Statutory schemes will usually stress that guardianship should be avoided by families and courts whenever possible, and that alternatives to guardianship are preferred over the deprivation of rights that results from guardianship proceedings.
Alternatives to guardianship may include:
• Representatives or substitute payees.
• Case/care management.
• Health care surrogacy.
• Durable powers of attorney for property.
• Durable powers of attorney for health care.
• Living wills.
• Community advocacy systems.
• Joint checking accounts.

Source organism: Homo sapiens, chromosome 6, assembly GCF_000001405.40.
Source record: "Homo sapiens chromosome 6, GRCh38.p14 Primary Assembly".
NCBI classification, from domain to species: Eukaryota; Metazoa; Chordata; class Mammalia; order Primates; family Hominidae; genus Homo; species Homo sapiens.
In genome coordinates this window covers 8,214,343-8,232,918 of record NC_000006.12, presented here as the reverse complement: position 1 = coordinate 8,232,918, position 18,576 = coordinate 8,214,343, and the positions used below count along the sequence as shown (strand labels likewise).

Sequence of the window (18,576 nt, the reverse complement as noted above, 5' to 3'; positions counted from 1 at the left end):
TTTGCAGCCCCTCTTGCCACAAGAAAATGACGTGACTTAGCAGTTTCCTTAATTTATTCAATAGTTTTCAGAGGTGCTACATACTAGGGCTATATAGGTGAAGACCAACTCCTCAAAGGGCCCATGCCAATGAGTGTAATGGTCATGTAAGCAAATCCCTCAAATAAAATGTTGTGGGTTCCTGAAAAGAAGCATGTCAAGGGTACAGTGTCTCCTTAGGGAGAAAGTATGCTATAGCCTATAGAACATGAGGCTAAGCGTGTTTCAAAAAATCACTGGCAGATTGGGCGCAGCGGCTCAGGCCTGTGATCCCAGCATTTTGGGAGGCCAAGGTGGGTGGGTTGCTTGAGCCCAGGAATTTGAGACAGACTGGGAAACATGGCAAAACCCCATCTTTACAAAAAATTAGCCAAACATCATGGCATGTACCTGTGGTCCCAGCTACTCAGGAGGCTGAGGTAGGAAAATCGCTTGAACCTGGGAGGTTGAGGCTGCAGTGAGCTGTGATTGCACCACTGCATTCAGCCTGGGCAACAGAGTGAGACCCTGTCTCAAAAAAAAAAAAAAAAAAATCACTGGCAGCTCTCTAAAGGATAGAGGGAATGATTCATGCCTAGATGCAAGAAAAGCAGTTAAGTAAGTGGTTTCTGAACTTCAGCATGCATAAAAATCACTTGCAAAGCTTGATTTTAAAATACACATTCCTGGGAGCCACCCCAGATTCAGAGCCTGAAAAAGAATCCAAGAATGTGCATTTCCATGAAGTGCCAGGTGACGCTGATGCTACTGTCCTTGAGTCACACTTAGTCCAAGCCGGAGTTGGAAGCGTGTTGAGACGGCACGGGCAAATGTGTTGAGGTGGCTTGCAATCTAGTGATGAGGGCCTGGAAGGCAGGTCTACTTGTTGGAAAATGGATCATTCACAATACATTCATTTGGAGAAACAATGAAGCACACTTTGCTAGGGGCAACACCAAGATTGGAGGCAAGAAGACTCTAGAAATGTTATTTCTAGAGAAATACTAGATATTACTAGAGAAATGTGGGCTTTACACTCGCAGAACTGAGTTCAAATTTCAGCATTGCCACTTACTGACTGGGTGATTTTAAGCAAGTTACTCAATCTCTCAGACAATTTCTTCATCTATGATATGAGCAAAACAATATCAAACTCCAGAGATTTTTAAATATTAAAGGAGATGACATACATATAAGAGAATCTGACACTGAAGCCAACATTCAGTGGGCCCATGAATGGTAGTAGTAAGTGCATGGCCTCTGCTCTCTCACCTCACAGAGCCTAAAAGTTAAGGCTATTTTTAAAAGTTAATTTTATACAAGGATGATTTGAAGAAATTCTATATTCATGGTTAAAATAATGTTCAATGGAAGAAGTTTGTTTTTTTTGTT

• Community agencies/services.
• Supported decision-making agreements.
Even within the context of a court-appointed guardianship, a responsible guardian will take into account the wishes and desires of the person under guardianship when making decisions about residence, medical treatments, and end-of life decisions. The courts should remove only those rights that the proposed person under guardianship is incapable of handling. The National Guardianship Association has adopted Standards of Practice for Guardians, and a number of states have enacted provisions which impose ethical standards for decision-making on professional and/or family guardians.
Read the National Council on Disability's report, Beyond Guardianship: Toward Alternatives That Promote Greater Self-Determination for People with Disabilities
(published March 22, 2018).